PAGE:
CD Nothin' But Love (747985016120) (CD 953848),
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Nothin' But Love (747985016120)


  • 1. Book's Bok
    2. Mia
    3. Lesile
    4. Stars over Marrakesh
    5. Balm in Gilead
    6. Super 80
    7. Ojos de Rojo
    8. Prayer for Sun Ra
    9. Gone to See T
    10. Nothin' But Love
  • Additional Info
    Manufacturer Part Number (MPN): 161

  • Credits
    ProducerMark Feldman
    EngineerJim Anderson

    Personnel: Bertha Hope (vocals, piano); Walter Booker (bass); Jimmy Cobb (drums).
    Recorded at Avatar Studios, New York, New York on October 14, 1999. Includes liner notes by Peter Leitch.
    Personnel: Jimmy Cobb (drums).
    Liner Note Author: Peter Leitch.
    Recording information: Avatar Studios, New York, NY (10/14/1999).
    Photographer: B. Robert Johnson.
    The longtime widow of legendary jazz pianist Elmo Hope proves herself to be quite a flexible, multi-faceted, and attractive player, one that more than holds her own whether playing her original modern mainstream music or interpreting other well-chosen, less standard fare. With her working trio of bassist Walter Booker and drummer Jimmy Cobb, well known for their many exploits with the Adderley Brothers, Bertha Hope can do no wrong on this ten-song set of wonderfully melodic, diverse, attention-grabbing music.
    The four pieces she has penned include the alternately modern and groovy "Book's Bok," and the free and easy hymnal solo piano "Prayer for Sun Ra." "Gone to See T" is for Thelonious Monk, which has a bluesy light swing to it that is quite interesting. She also sings sweetly on the Frank Lowe co-written title track, a cute love anthem collectively sung by all. Hope also sings beautifully for the spiritual ballad take of "Balm In Gilead." She does her husband proud on his piece "Stars Over Marrakesh," a desert caravan processional with revelatory cascading piano lines and a light swing bridge, shifting gears effortlessly as only Booker and Cobb can. Implied influence from Cedar Walton is heard on "Book's Bok," but really comes home to roost on Walton's familiar bouncy samba "Ojos De Rojo." There's a timeless intro to bossa head with tumbling melodicism and Ahmad Jamal's regality during "Mia." The sprightly George Braith swinger "Leslie" is replete with "Confirmation"-type piano-fed drum breaks, and sparse, purposefully tentative drumming informs the easy modal swinger of Charles Davis' "Super 80."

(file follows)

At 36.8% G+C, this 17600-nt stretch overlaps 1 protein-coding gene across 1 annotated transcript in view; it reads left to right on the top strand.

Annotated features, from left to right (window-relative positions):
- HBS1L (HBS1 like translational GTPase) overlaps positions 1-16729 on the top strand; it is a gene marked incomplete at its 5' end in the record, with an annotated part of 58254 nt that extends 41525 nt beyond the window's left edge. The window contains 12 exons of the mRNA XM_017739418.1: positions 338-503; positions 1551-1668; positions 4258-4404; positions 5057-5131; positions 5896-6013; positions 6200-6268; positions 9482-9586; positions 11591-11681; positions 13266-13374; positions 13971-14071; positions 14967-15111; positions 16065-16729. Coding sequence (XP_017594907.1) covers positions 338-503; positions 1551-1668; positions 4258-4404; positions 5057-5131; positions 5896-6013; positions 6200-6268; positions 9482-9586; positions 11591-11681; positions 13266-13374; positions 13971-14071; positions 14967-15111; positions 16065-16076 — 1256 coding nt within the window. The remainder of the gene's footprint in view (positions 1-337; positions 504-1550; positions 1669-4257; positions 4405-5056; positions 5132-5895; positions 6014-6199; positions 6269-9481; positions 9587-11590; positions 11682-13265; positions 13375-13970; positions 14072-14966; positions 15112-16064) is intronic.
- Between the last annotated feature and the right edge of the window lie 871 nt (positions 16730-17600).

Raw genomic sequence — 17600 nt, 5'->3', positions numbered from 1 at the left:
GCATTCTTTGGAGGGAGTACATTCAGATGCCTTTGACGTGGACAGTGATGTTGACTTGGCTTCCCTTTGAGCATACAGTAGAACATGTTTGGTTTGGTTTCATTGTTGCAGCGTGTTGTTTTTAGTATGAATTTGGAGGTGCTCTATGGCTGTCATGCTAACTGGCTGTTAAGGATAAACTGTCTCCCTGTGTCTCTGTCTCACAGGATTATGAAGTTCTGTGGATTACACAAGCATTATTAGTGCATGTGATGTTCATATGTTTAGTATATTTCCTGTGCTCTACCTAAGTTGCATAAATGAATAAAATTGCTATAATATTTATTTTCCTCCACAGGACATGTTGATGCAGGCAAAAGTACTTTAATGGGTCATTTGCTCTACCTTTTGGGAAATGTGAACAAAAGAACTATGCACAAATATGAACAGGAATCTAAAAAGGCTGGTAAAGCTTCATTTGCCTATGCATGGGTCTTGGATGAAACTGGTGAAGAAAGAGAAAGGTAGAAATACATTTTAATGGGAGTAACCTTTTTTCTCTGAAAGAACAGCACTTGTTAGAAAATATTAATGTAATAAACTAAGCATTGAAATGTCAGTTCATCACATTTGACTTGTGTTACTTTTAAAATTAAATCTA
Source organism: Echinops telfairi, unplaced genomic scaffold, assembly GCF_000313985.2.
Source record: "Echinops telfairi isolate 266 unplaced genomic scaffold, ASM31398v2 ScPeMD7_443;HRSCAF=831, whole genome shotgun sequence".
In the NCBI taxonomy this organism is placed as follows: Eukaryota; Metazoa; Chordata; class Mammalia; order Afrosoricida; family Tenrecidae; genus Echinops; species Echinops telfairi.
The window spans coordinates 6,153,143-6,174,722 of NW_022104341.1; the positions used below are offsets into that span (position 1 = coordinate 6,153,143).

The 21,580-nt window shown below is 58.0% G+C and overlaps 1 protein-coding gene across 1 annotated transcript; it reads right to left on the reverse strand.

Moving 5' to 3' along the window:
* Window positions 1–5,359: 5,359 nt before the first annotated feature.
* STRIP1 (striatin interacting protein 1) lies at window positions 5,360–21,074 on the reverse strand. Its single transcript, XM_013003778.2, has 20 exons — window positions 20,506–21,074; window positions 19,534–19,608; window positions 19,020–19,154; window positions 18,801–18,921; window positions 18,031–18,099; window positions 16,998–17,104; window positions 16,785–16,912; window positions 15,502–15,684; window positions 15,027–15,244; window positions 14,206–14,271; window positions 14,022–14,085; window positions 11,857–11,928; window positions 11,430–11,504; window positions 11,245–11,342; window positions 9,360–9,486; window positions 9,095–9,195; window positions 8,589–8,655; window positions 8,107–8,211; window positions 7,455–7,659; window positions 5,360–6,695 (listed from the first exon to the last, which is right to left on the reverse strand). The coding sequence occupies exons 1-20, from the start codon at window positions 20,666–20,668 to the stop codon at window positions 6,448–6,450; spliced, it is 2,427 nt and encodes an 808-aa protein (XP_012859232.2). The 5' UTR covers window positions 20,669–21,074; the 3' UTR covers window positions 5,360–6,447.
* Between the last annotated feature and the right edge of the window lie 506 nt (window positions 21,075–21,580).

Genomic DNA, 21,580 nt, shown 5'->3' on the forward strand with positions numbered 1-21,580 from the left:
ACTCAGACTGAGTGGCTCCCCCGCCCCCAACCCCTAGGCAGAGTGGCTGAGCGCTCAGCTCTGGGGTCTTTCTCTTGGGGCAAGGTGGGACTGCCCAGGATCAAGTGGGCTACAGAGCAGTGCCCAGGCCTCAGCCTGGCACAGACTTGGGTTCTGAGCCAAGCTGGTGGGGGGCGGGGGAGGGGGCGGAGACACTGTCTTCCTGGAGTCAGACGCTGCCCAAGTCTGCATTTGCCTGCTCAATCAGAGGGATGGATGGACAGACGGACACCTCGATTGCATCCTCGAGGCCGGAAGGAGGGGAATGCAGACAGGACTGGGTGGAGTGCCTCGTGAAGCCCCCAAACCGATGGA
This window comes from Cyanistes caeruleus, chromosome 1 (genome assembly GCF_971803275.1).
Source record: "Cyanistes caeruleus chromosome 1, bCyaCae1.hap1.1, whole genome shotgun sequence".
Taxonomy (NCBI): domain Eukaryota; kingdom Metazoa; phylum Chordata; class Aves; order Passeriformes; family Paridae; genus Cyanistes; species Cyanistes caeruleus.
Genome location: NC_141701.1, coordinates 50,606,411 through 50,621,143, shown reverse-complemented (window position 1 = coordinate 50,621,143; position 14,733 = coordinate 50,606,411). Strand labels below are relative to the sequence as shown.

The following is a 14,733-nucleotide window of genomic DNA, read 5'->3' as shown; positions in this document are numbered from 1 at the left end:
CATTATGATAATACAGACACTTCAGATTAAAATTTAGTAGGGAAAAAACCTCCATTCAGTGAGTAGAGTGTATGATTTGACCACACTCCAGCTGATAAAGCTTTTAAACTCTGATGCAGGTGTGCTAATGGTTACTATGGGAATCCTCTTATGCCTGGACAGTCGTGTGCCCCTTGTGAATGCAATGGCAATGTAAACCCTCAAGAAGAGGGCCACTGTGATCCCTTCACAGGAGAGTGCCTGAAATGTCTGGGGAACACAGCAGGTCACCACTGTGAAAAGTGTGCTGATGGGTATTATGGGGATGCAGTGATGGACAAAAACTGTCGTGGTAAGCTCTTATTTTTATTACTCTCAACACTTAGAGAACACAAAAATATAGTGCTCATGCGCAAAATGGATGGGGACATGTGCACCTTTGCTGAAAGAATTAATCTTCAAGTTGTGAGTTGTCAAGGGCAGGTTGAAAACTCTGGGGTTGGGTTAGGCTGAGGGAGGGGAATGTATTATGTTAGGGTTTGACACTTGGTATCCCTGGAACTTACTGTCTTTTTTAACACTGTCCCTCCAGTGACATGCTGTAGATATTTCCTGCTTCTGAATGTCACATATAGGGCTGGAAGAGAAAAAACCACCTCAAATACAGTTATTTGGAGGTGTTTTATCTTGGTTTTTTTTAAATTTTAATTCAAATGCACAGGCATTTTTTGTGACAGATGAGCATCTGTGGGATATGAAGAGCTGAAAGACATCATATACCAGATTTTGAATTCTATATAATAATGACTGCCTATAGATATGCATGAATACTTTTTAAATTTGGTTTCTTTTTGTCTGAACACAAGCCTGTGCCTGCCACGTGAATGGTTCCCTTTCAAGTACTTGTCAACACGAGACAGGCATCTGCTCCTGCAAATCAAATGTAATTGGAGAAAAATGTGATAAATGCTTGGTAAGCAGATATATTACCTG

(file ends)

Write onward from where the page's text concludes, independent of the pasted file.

In this world of ordinary, tame, or bombastic jazz piano trios, this one stands head and shoulders above the crowd. It is, unbelievably, Bertha Hope's first domestic release (others are on the European-based Steeplechase label) and a true gem. Highly recommended. ~ Michael G. Nastos

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